Why the Term Matriarchy?
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In modern Matriarchal Studies the term “matriarchy” is understood as not to imply the matriarchal societies’ organization as simply the reversal of the patriarchal organization of society, but as a system with its own rules. The confusion about this term is partly due to the incorrect use of J. J. Bachofen’s Greek term gynaikokratie, or “rule by women” (1861), a term which has been confused with the term “matriarchy”. “Rule by women” has never existed in the patriarchal sense of “rule”, but matriarchies have existed, in various forms, over very long periods of human history.
Not all the scholars promoting modern Matriarchal Studies call this form of society by the same name; it is variously referred to as “matrifocal”, matristic”, matricentric” or “gylanic” society. However, they do agree to the same concept: a form of society which does not have patriarchal patterns and demonstrates a high degree of balance.
However, there are several good reasons to use the term “matriarchy” which has already been adopted by many scholars in this field:
- The term “matriarchy“ is well known from the ongoing discussion, and it is by now a popular term.
- Philosophical and scientific re-definitions mostly refer to well-known words and re-define them. After that, scholars can work with them, but they do not lose contact with the language of the people. In this process, the word often takes on a new, clearer and broader meaning even in the popular language; this is also influenced by the re-defining activities of scholars. Additionally, to re-define this term would be a great advantage, especially because for women, reclaiming this term means to reclaim the knowledge about cultures that have been created by women.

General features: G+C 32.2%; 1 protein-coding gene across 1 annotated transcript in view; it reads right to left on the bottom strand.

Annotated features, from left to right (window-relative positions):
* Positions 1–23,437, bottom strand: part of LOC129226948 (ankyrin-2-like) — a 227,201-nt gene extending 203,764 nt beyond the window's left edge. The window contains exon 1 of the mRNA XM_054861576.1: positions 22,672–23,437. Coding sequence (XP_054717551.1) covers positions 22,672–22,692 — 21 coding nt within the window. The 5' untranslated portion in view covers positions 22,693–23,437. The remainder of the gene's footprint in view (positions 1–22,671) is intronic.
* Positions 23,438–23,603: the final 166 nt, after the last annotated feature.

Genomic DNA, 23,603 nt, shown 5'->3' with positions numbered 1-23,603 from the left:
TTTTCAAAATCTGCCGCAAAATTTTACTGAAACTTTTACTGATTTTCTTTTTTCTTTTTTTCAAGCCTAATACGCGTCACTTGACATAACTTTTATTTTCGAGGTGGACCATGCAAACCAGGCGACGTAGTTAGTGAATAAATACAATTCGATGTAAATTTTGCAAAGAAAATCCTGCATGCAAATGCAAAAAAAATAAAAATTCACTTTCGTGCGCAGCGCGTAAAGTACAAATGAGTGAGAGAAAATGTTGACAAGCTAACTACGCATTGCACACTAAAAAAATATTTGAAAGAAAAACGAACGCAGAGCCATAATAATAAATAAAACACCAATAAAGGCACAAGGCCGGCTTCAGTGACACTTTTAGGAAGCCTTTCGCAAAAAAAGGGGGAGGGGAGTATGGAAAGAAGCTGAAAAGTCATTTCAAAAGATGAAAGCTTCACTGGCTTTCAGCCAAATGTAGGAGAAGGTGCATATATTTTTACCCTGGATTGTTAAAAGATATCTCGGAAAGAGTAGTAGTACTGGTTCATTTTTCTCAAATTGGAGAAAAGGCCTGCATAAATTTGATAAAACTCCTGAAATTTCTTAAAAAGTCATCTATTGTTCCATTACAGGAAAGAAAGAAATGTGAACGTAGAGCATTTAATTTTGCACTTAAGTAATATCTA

- It is not always be helpful to create new scientific terms because they are artificial and have no connection to popular language. Others are too weak. The result can be a somewhat reduced view of these societies – by the researchers as well as the critics – a view that neglects the intricate network of relationships and the complex social networks that characterize these cultures.
- From linguistic respect, there is no need to follow the current, male biased notion of the term “matriarchy“ as meaning “domination by the mothers/rule by women“. The only reason to understand it in this way is that it sounds parallel to “patriarchy“. However, the Greek word arché has a double meaning: it means “beginning” as well as “domination/rule”. Therefore, “matriarchy” can accurately be translated as “the mothers from the beginning”. However, as far as the patriarchal form of society is concerned, the translation of “domination by the fathers/rue by men” is correct.
- Several scholars use the term “matriarchy” in its re-defined, clarified meaning, because it is also of political relevance. They intentionally adopt it, because they think that matriarchal values show how life can be organized in such a way that it is based on needs, is non-violent and peaceful, in short: is humane. This political content is lost by the use of the other terms, but - by adopting the re-defined term “matriarchy” - it directly leads to Matriarchal Politics.